If the Nationalist Party needs to speak about “clans of low-quality foreigners frightening children and making society poorer” in order to bring out the vote, let’s face it, all it is left hoping for is not losing too many votes to the racialist bigoted fascists.

It’s a tactical temptation to manage a pincer movement on your flank by trying to out-racist the racists.

That doesn’t justify the utter suspension of any grasp of reality.

Consider that phrase Adrian Delia used yesterday: “clans of low-quality foreigners frightening children and making society poorer,” and break it down into its component parts.

What clans? Clans are large families or close-knit groups of inter-related families or at least a group with a manifestly strong common interest which is collectively expressed. People who live here but were not born here come from all over the world. They have shown no signs of perceiving themselves as a collective that ignores their internal differences but distinguishes from the “others” (people born here).

Quite the contrary with speeches like Adrian Delia’s, if there’s any group in this country that has put forward leaders speaking on its behalf as if it was an exclusive and hostile clan, that would be the indigenous population. If there’s any clan here, that’s us.

Of course in that phrase there’s the ultimate benign bigotry: “all Chinese/Black/Arab people look the same to me.” If someone is black then surely, the bigot will argue, they must be in league with all other black people. ‘They all think the same’. They’re all taking our jobs and raping our women. And scaring our children, but more of that later.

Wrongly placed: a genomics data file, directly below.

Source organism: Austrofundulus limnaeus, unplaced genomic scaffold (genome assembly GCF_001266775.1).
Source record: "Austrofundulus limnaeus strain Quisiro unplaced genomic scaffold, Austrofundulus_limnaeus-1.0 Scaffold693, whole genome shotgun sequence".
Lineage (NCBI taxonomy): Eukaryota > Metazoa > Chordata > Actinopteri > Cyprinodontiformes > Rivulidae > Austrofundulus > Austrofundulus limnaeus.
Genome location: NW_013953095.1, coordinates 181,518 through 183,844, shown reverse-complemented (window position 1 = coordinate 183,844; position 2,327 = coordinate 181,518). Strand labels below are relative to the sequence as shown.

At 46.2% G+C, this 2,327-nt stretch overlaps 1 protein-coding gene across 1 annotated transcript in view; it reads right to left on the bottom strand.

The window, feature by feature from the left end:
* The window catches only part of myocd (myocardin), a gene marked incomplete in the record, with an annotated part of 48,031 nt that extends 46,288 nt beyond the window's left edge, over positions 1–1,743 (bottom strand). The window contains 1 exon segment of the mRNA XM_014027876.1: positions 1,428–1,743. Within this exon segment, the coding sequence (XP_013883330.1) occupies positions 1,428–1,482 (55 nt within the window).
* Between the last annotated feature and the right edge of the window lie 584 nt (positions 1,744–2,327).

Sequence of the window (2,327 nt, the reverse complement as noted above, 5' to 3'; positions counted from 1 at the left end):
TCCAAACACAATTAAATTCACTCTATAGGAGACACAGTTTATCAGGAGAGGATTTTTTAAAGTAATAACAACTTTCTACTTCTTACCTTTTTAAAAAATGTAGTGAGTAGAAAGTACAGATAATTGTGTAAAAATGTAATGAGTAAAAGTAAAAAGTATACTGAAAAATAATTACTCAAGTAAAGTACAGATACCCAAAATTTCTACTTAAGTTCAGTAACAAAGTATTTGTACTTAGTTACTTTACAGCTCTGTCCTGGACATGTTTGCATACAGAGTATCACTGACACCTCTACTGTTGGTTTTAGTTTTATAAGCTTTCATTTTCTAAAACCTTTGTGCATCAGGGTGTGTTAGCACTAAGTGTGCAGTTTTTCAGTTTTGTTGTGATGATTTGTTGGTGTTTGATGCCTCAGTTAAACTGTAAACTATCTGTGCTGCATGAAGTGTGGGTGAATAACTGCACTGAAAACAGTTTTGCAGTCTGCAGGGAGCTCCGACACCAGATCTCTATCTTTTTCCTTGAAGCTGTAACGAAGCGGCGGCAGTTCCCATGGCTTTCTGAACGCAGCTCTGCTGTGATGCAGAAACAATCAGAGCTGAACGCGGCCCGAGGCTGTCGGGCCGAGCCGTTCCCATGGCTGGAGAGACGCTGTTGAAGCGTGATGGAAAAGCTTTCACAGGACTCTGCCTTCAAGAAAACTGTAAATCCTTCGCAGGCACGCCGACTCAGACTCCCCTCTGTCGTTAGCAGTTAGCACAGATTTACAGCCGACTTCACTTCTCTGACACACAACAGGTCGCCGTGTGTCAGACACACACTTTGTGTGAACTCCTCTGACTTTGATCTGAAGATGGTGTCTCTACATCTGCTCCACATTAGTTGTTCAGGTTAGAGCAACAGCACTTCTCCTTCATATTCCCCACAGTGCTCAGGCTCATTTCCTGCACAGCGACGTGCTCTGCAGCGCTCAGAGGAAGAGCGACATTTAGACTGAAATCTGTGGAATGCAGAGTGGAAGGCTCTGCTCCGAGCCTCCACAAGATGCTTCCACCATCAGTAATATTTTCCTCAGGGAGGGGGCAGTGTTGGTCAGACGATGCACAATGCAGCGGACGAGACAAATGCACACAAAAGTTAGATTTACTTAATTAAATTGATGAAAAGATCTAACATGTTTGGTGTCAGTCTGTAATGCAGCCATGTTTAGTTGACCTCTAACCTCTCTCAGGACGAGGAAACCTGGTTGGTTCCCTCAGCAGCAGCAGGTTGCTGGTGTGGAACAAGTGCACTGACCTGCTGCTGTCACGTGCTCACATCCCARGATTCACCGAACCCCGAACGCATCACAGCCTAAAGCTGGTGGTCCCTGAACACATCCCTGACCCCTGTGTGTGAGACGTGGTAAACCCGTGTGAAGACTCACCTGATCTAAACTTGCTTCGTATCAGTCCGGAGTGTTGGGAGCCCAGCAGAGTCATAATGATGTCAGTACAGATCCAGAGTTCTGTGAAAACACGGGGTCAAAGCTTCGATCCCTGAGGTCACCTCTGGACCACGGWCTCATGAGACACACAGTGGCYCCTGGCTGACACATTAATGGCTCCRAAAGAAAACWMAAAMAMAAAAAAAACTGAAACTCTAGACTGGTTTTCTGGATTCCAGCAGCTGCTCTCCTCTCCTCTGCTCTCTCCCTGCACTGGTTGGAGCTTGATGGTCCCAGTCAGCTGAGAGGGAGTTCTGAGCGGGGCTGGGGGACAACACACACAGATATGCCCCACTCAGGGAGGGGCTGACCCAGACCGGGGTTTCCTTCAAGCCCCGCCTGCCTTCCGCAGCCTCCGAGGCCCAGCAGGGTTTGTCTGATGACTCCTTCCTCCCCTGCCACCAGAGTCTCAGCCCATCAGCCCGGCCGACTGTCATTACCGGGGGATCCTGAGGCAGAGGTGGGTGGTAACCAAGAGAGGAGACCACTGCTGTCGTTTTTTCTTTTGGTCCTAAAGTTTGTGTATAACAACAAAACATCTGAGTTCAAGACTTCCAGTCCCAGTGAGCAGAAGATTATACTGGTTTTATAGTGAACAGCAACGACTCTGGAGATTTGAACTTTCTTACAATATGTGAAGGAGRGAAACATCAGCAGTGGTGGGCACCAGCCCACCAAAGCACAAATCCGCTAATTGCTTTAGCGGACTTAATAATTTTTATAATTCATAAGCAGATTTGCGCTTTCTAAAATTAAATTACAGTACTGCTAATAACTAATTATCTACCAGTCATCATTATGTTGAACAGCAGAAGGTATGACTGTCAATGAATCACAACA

Next: “low-quality foreigners”. By what metre is quality measured? The implication is clear of course. Adrian Delia thinks people who buy or rent expensive apartments, fly in on private jets and hire law and accountancy firms to hide their money from the taxman as ‘high-quality’. People who work for a living, who leave their families to earn some money even as they’re exploited and treated as slaves to send all they don’t need to survive back home to feed the children and maybe get them some education: those are “low quality”.

Such does the Nationalist Party measure the quality of the human being now. For years the Nationalist Party spoke of “Solidarity, everywhere and always,” of “Leaving no one behind,” of “Working for the holistic human experience”. (“Biex ħadd ma jibqa’ lura.” “Politika għall-Bniedem Sħiħ”).

Now we speak of high quality and low-quality people.

Back to the one that takes the biscuit: “frightening children”. Why are children frightened of foreigners? What have you been telling them? Have you been telling children the black bogeyman would take them away? Was that because of some prior experience? Can you mention any specific occasion when someone from the “clans of low-quality foreigners” has actually committed anything that justifies collective fear of anyone in that “clan”?

I will not presume to give Adrian Delia parenting advice on how to ensure children are not scared. But is he by any chance suggesting that children should trust white strangers? Is he sure that’s a safe policy? Or is he perhaps training his children to distinguish between low and high-quality foreigners? Should they conduct due diligence and see who of the foreign clan members they come across is dodging taxes and who is sending remittances to feed their children living in shacks in Manila or Kampala?

Finally these “clans of low-quality foreigners frightening children” are, as Adrian Delia sees it, “making society poorer”.

To an extent he’s right. Unwittingly and unwillingly, merely by being here, people not born here have brought out the worst within us — isolated, backwater, redneck bigotry of the first order — and we made it the leader of the Nationalist Party.